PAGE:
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Meet Denis Hearn of denis hearn

Today we’d like to introduce you to Denis Hearn.

Denis, please share your story with us. How did you get to where you are today?
I was born in Ireland and moved to the States in 1977 where I joined an Academy Award-winning animation production company, in Norcross, as a cameraman. After that I worked as a producer in Nashville and returned to Atlanta to continue my career as a independent contractor.

I changed careers after the economic slump and started an interior design business. During these ventures I continued to write, poetry, prose, articles and press releases. I began writing my first book and took writing classes at Emory.

Shortly before I retired, I began my first novel “Claddagh Pool,” and then writing full-time. It was published in 2012. I then began and published my second book “Bagger Island,” it was published in 2015. Both are murder mysteries, set in Ireland. I am currently working on the third book, “Retribution,” in the trilogy sequence and hope to publish it in the first part of 2018. See Facebook for details.

My wife, Suzette and I have two children and three grandchildren.

Has it been a smooth road?
Nothing is smooth. You have to be adaptable and not rely on one career or one set of skills. I have reinvented myself more than once.

I left Ireland as a film cameraman due to the political situation and the demise of the film industry. Began again in Toronto, in the same type of business and was hired by a Norcross company.

Next career I was in the media business as a producer. Next career I created a remodeling business. Next career I returned to the media world as an operations manager at CNN and downsized with Time Warner. Returned to the design world as a certified kitchen designer for a number of years till I retired.

Now I write on a full-time basis and travel. All research for books, of course!

So let’s switch gears a bit and go into the Cleggan Design. Produced two books. Claddagh Pool and Bagger Island. story. Tell us more about the business.
I am known for my creativity in film, graphics, and production. I have been a producer where I was in charge of the entire project and process. Creating a script, hiring all talent and producing the completed spot or project.

Understanding the customer or client is the most important thing in any business. I made it my business to never lose touch with current clients and create new ones. This applies to anything I do. Operations management is one very important skill that I still use today in my literary production.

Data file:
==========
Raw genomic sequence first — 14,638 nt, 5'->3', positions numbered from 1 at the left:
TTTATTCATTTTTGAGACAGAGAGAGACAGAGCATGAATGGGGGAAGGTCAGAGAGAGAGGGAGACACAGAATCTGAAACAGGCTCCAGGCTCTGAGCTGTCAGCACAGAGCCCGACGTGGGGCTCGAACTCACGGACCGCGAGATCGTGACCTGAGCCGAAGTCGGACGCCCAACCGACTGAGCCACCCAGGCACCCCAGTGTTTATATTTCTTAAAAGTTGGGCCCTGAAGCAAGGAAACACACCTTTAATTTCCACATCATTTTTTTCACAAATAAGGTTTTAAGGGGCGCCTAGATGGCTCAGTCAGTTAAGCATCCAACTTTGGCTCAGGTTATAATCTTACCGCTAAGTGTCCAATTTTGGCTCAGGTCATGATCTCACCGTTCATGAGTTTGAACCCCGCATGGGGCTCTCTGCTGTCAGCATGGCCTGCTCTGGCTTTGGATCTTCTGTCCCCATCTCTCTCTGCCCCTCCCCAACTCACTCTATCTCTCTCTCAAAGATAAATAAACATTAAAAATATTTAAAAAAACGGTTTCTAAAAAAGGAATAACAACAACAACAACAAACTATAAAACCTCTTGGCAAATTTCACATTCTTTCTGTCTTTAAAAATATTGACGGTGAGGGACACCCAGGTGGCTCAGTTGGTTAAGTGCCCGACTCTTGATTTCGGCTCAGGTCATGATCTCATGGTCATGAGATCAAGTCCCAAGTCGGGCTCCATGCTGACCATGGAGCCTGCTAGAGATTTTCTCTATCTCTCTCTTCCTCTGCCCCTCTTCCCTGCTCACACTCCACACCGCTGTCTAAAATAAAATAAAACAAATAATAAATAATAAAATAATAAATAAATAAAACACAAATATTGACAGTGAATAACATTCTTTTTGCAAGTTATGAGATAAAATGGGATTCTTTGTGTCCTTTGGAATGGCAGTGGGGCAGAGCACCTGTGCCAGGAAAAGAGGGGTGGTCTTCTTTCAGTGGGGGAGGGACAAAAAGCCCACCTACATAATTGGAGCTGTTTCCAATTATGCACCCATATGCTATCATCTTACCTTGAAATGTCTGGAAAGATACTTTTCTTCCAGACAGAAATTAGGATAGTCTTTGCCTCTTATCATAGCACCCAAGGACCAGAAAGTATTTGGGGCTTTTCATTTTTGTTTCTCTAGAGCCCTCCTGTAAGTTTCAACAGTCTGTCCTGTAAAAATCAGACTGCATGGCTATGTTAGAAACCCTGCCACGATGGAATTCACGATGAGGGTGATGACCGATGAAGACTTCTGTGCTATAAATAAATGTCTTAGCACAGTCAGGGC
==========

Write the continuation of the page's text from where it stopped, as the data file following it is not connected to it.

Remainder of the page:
I like to create an imaginative team to work and manage with constant customer interaction during any form of production. I have a great imagination and try to see the potholes before I or my clients fall into them.

How do you think the industry will change over the next decade?
I have already seen shifts in industries that I have been involved in. Downsizing. Takeovers. On-line businesses replacing bricks and mortar operations.

My current industry has seen many changes. The publishing business has changed. Self-publishing is here to stay. In order to be seen and heard you have to promote yourself in a wide range of vehicles. Getting an agent is still a goal for most writers. This gets you credibility as a writer and gets you a ticket to the game. It is a game and as a writer, one has to be constantly creating new work and sending it to agents, publishers, and self-publishing as well.

Being a writer/author is a self-driven occupation. You do everything yourself. You create words for a book that becomes a product. You do book signings. You give classes. You are always in the promotion business. Nobody is going to do it for you.

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Getting in touch: VoyageATL is built on recommendations from the community; it’s how we uncover hidden gems, so if you know someone who deserves recognition please let us know here.

2 Comments

  1. Lilli Papaik

    February 7, 2018 at 3:46 pm

    Great Article Denis! Thank you for sharing!

  2. Susan Crawford

    March 5, 2018 at 6:35 pm

    This is such a good article, Denis! I’m so glad we’re in the same critique group.

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